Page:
Staunton, December 24 – As the peoples of Eurasia enter into the holiday season, it is worth remembering that Father Frost, a figure that many Russians see as uniting their country however divided it may be, in fact varies widely not only among the region’s many nations but also and perhaps more surprisingly among regions within them.
“It is not a secret for anyone,” Vesti.ru reports, “that Father Frost looks and is called differently by different peoples. More than that, even in Russia, various regions each have their own Father Frost,” one whose basic function may be the same but whose name and features often are very different (travel.vesti.ru/article_10240).
“For example,” the Russian travel site continues, Shoo-Babay brings toys to Tatar and Bashkir children on New Year’s eve. In Tuva, Father Frost is called Sook-Irey; in Sakha the Father Frost equivalent is Chyskhaan, in Yamalo-Nenets, he is Yamal-Pri, and in Karelia, Pakkaine, each of which has his own dress, features and traditions.
On the one hand, many of these figures pre-date the spread of Russian culture into these regions. But on the other, they have certainly been strengthened rather than undermined by assimilating to a Russian tradition that even the Soviets promoted in opposition to more overtly Christian symbols.
But at the same time, Russia’s Father Frost has faced increasingly stiff competition from the Western Santa Claus. Indeed, Travel.vesti.ru says, the “expansion” of the latter “into our ne year’s market is so great that often the native fatherland Father Frost even looks the same as his English-language colleague.”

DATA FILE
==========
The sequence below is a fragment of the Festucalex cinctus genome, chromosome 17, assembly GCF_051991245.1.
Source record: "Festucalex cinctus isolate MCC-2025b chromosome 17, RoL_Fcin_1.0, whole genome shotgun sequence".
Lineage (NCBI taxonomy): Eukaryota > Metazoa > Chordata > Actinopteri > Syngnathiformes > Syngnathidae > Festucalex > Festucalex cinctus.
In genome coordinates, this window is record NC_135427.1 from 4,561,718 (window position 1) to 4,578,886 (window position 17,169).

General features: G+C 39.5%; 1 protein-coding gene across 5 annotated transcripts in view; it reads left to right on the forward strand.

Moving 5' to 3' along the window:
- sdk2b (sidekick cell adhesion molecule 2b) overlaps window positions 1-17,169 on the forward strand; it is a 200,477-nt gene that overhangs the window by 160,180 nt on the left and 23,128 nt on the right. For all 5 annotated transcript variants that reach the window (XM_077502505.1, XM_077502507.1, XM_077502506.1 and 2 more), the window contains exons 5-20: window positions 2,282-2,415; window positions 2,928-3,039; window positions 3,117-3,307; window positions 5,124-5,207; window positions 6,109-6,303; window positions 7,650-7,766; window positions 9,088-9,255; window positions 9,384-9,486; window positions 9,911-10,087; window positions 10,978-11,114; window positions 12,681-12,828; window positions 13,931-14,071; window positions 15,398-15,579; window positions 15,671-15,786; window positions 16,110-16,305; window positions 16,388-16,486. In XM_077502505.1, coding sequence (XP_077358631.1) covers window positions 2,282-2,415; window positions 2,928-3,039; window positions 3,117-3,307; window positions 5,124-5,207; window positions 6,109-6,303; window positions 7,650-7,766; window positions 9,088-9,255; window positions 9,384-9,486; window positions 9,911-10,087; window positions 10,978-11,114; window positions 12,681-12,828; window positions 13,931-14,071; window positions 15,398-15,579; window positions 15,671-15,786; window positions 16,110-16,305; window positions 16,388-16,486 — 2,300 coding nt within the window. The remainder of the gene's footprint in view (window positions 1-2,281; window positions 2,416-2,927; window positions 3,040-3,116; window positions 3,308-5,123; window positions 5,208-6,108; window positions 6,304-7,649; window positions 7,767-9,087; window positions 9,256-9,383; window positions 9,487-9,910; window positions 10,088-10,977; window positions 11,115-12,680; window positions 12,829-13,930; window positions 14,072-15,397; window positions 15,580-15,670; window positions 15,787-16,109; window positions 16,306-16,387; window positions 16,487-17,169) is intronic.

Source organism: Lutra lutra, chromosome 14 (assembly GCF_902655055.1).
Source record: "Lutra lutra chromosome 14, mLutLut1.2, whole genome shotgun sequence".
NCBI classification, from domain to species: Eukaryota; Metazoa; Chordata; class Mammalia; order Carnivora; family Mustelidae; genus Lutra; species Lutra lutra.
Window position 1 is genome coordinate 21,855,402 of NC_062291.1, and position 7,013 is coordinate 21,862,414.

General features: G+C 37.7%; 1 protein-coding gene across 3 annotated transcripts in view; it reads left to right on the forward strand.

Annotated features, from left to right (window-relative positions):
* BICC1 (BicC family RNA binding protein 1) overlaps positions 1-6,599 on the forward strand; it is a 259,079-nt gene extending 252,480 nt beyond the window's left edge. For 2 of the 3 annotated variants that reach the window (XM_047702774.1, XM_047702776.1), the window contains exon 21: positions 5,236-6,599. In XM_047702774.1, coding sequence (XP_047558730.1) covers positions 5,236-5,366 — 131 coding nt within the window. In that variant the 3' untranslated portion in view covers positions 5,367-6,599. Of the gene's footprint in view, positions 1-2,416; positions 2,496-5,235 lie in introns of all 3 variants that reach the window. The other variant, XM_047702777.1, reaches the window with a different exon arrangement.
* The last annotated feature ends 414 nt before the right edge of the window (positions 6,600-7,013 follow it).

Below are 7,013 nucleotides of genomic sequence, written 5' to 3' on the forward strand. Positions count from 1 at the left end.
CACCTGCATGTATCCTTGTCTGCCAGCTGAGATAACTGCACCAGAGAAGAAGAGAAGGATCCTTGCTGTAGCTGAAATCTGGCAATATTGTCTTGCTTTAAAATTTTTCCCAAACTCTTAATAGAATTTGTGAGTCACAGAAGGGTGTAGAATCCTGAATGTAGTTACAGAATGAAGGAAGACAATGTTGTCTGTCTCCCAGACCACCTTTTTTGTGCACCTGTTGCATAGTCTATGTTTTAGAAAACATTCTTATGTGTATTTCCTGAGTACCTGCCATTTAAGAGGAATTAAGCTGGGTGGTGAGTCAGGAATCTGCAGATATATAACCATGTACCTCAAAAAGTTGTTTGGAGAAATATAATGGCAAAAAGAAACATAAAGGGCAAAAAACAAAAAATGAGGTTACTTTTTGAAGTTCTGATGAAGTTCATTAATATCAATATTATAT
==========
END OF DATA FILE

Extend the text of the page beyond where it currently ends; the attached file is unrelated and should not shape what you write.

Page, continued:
That has prompted “in recent times” an active struggle to defend and promote “the purity of the image of our winter father,” the site says, including the promotion of an official “residence” of Father Frost in Veliky Ustyug and this year the inclusion of Father Frost in the Olympiad in Sochi.
But if Santa Claus is viewed by some Russian officials as alien, two Father Frost-equivalents from Finland and Estonia are near to the heart of many Russians. Finland’s Joulupukki and Estonia’s Jouluvana are much in demand among Russians at this time of year, and Russians have taken part in special ceremonies involving both.
The Russian travel site notes that one special feature of Jouluvana is that he is “a real polyglot” who “speaks beautifully not only Estonian, but Russian, English and Finnish.”
But whatever name Father Frost bears “be it the Belarusian Zyuya, the Ukrainian Did Moroz, the Armenian Dzmer-papi, the Serbian Deda Mraz, the Kazakh Ayaz-Ata or the Mongol Uvlin-Uvgun – and the Russian site not surprisingly tries to present all these figures as manifestations of an ur-Russian one – he is invariably “a kind and positive person.”
Beyond question, the site concludes, that is because such figures “are always connected with a holiday, with the beginning of something new, with hopes for change, with the love of near ones and the joy of the first night of the coming year!”
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